Riverview Financial (NASDAQ:RIVE) shares have retraced a considerable in the last month. The recent drop has obliterated the annual return, with the share price now down 12% over that longer period. But those shareholders who nailed the timing of their purchase will be quite happy; the stock has gained 18% in the last 90 days.
All else being equal, a sharp share price increase should make a stock less attractive to potential investors. While the market sentiment towards a stock is very changeable, in the long run, the share price will tend to move in the same direction as earnings per share. So some would prefer to hold off buying when there is a lot of optimism towards a stock. Perhaps the simplest way to get a read on investors' expectations of a business is to look at its Price to Earnings Ratio (PE Ratio). A high P/E implies that investors have high expectations of what a company can achieve compared to a company with a low P/E ratio.
How Does Riverview Financial's P/E Ratio Compare To Its Peers?
Riverview Financial's P/E of 19.61 indicates some degree of optimism towards the stock. You can see in the image below that the average P/E (12.7) for companies in the banks industry is lower than Riverview Financial's P/E.
Riverview Financial's P/E tells us that market participants think the company will perform better than its industry peers, going forward. Shareholders are clearly optimistic, but the future is always uncertain. So further research is always essential. I often monitor director buying and selling.
How Growth Rates Impact P/E Ratios
Companies that shrink earnings per share quickly will rapidly decrease the 'E' in the equation. That means unless the share price falls, the P/E will increase in a few years. A higher P/E should indicate the stock is expensive relative to others -- and that may encourage shareholders to sell.
In the last year, Riverview Financial grew EPS like Taylor Swift grew her fan base back in 2010; the 57% gain was both fast and well deserved. Regrettably, the longer term performance is poor, with EPS down 6.0% per year over 5 years.
Remember: P/E Ratios Don't Consider The Balance Sheet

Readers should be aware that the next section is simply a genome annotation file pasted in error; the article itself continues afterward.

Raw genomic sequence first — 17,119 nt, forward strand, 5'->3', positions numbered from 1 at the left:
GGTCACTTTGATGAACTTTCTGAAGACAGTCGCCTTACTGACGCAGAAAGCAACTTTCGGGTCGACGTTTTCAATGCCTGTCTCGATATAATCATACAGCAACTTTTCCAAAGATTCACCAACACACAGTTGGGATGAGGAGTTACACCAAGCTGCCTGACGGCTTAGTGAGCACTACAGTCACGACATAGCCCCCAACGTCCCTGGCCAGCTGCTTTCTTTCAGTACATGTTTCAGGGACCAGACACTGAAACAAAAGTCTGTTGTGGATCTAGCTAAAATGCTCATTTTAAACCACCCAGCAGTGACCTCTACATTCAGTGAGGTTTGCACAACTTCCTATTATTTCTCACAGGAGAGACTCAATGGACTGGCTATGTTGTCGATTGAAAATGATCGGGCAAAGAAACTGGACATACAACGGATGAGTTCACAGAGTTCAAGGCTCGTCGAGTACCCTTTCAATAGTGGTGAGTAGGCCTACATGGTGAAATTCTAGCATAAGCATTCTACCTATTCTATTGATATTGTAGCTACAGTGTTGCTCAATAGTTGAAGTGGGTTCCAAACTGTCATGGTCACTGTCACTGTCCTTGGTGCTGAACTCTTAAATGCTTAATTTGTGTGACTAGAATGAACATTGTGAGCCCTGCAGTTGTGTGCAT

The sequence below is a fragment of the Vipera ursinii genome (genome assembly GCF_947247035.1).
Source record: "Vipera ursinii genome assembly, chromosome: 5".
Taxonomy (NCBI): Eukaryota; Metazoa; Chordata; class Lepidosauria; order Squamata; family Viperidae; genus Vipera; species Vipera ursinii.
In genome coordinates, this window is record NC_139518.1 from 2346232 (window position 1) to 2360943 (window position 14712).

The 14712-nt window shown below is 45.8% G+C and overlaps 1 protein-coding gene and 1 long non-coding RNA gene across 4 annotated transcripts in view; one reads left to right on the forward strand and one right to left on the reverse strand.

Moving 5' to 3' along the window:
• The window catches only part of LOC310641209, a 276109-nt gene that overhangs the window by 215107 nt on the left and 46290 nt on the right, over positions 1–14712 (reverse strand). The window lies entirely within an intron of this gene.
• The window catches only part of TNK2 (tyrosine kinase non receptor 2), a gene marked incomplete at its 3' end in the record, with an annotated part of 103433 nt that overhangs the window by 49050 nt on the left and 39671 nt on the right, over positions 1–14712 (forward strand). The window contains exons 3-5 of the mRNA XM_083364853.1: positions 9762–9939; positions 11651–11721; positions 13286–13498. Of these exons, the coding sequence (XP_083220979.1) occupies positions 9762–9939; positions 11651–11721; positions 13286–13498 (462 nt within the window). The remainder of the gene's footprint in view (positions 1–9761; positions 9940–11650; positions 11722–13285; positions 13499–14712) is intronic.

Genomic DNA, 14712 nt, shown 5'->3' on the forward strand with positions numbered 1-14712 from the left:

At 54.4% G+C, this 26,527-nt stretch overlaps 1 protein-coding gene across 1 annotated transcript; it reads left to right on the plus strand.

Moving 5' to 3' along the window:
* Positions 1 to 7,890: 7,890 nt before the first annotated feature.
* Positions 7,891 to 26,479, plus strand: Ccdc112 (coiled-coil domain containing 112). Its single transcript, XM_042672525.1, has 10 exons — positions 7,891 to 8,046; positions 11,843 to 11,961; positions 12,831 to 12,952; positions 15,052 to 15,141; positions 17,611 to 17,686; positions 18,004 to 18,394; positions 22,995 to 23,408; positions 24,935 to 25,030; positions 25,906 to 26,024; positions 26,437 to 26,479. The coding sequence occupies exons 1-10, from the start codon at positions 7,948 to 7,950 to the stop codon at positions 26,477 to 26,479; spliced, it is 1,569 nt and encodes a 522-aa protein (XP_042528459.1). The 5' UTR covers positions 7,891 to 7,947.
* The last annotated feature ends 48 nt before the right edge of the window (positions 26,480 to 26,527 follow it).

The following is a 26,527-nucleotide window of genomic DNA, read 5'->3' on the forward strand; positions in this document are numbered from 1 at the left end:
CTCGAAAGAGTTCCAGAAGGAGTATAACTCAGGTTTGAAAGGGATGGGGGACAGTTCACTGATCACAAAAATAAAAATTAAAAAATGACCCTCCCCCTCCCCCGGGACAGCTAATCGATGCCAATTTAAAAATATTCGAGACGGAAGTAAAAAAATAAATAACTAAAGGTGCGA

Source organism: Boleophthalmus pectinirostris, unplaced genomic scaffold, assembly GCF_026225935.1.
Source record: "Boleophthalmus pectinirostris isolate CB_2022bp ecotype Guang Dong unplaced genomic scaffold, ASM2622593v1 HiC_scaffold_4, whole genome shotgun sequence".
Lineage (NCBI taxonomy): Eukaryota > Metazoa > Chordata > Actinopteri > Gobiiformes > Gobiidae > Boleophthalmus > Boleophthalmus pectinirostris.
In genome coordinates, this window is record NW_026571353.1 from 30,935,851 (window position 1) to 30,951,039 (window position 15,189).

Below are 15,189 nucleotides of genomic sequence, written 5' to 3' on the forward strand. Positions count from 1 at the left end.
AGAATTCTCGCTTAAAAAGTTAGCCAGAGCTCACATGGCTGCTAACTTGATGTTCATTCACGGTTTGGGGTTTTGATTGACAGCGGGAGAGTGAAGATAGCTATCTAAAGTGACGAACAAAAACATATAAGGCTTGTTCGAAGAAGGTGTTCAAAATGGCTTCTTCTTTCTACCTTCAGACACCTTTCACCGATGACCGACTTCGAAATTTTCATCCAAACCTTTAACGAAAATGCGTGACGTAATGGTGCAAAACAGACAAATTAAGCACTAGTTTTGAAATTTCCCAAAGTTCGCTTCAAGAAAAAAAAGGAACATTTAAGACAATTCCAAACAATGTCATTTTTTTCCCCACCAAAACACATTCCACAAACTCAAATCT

It's important to note that the P/E ratio considers the market capitalization, not the enterprise value. Thus, the metric does not reflect cash or debt held by the company. The exact same company would hypothetically deserve a higher P/E ratio if it had a strong balance sheet, than if it had a weak one with lots of debt, because a cashed up company can spend on growth.
Such spending might be good or bad, overall, but the key point here is that you need to look at debt to understand the P/E ratio in context.
So What Does Riverview Financial's Balance Sheet Tell Us?
With net cash of US$23m, Riverview Financial has a very strong balance sheet, which may be important for its business. Having said that, at 21% of its market capitalization the cash hoard would contribute towards a higher P/E ratio.
The Verdict On Riverview Financial's P/E Ratio
Riverview Financial trades on a P/E ratio of 19.6, which is fairly close to the US market average of 18.4. The excess cash it carries is the gravy on top its fast EPS growth. So based on this analysis we'd expect Riverview Financial to have a higher P/E ratio. Given Riverview Financial's P/E ratio has declined from 19.6 to 19.6 in the last month, we know for sure that the market is less confident about the business today, than it was back then. For those who don't like to trade against momentum, that could be a warning sign, but a contrarian investor might want to take a closer look.
Investors should be looking to buy stocks that the market is wrong about. If the reality for a company is better than it expects, you can make money by buying and holding for the long term. Although we don't have analyst forecasts you could get a better understanding of its growth by checking out this more detailed historical graph of earnings, revenue and cash flow.
You might be able to find a better buy than Riverview Financial. If you want a selection of possible winners, check out this free list of interesting companies that trade on a P/E below 20 (but have proven they can grow earnings).
If you spot an error that warrants correction, please contact the editor at email@example.com. This article by Simply Wall St is general in nature. It does not constitute a recommendation to buy or sell any stock, and does not take account of your objectives, or your financial situation. Simply Wall St has no position in the stocks mentioned.
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